August 28, 2017—The greater Houston Jewish community is still reeling from the most devastating floods in Texas history. As of this issue’s printing, Hurricane Harvey has slowed from a category four huricane to a tropical storm; is predicted to dump up to 50 inches of torrential rain in the most hard-hit areas, when all is said and done; and continues to pummel America’s fourth largest city and surrounding areas, leaving five dead, thousands of residents stranded, many without drinking water or communications. Approximately 220,000 Houstonians are without power.
Harvey is the third storm in just over two years to cause flooding of this intensity in the mostly flat, industrial city. Flash flood warnings went into effect on Thursday afternoon, with projections of bayous and reservoirs filling and overflowing. However, instead of evacuating 6.5 million residents, local officials only evacuated those living in low-lying coastal areas and instructed everyone else to stay indoors. By Sunday night, portions of every freeway in Houston were underwater.
Although thousands of residents called for emergency aid, Houston Mayor Sylvester Turner defended his decision not to order a city-wide evacuation. Prior to the storm’s arrival, forecasters did not know precisely where the disaster was headed; therefore, they did not know where to send evacuees. In addition, logistically, the mayor said he did not want a repeat of the chaos and confusion that transpired the last time the city was evacuated—ahead of Hurricane Rita in 2005.
Schools, most of which had begun the new school year only a few days prior, were closed for the week, businesses were shuttered, and commercial flights were canceled.
“The breadth and intensity of this rainfall are beyond anything experienced before. Catastrophic flooding is now underway and expected to continue for days,” the National Weather Service said on Twitter.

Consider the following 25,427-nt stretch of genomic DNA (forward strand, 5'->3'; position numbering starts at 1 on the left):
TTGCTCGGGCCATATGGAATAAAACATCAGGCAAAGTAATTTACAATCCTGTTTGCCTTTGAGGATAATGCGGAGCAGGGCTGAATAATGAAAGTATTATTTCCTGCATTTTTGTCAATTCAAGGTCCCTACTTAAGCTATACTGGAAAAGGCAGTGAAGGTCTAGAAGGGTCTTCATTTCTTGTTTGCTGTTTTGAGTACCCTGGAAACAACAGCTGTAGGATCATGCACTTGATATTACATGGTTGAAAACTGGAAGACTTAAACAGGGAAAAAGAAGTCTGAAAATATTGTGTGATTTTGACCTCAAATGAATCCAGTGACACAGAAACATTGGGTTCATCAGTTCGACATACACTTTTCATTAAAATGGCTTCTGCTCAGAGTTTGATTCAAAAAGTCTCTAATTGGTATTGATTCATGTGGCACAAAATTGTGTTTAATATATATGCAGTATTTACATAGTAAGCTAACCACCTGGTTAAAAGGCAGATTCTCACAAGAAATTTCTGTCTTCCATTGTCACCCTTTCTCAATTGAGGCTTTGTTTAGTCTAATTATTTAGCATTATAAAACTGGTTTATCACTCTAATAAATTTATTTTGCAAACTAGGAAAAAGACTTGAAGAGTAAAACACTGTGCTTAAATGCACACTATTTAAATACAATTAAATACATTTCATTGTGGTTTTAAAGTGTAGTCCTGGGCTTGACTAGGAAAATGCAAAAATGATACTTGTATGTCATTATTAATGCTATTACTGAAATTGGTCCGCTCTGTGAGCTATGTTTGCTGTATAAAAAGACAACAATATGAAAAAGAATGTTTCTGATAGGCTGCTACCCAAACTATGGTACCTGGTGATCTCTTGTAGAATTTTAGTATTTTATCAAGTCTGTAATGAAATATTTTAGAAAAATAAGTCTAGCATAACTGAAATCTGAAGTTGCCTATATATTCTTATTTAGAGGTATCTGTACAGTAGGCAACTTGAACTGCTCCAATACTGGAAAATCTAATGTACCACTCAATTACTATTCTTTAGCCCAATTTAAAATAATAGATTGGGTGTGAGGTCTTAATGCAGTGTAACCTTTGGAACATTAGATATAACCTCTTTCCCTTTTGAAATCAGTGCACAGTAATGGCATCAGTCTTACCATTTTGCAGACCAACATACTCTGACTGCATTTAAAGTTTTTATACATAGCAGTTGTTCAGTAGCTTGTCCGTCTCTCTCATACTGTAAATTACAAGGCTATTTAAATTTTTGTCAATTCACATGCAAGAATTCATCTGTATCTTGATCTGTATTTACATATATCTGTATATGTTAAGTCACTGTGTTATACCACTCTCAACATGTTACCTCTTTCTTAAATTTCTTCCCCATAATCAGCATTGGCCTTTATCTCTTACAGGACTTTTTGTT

The Federal Emergency Management Authority (FEMA) has deployed 1,800 personnel to Texas and 3,000 State and National Guard members have been activated. Shelters across the city have opened their doors and will be hosting residents for as long as needed.
How They Reached Safety
Barbara Stein Eisenbaum was rescued from her home, together with her husband, in the Willow Meadows neighborhood, on Sunday. She and other refugees have been holed up in a shelter without electricity or beds, and they have run out of food.
“Someone in our neighborhood had a boat so he rescued us,” Eisenbaum said. “I’m sitting here in shock. It’s just so surreal. It’s a nightmare. I can’t believe this is happening.”
Sarabeth was looking out the second-story window of her parents’ home when she saw a man with eight people in tow knocking on a neighbor’s door—and waved for him to come over. He was a gentleman from Saudi Arabia whose mother-in-law, also with him, was receiving medical treatment in town. Sarabeth’s mother, Dr. Ruth Katz, hesitated for a moment, but then welcomed the family into their home. The next day, Ruth and her husband Arik Sharon, who are in their 70s, along with their daughter and the family staying with them, received emergency evacuation.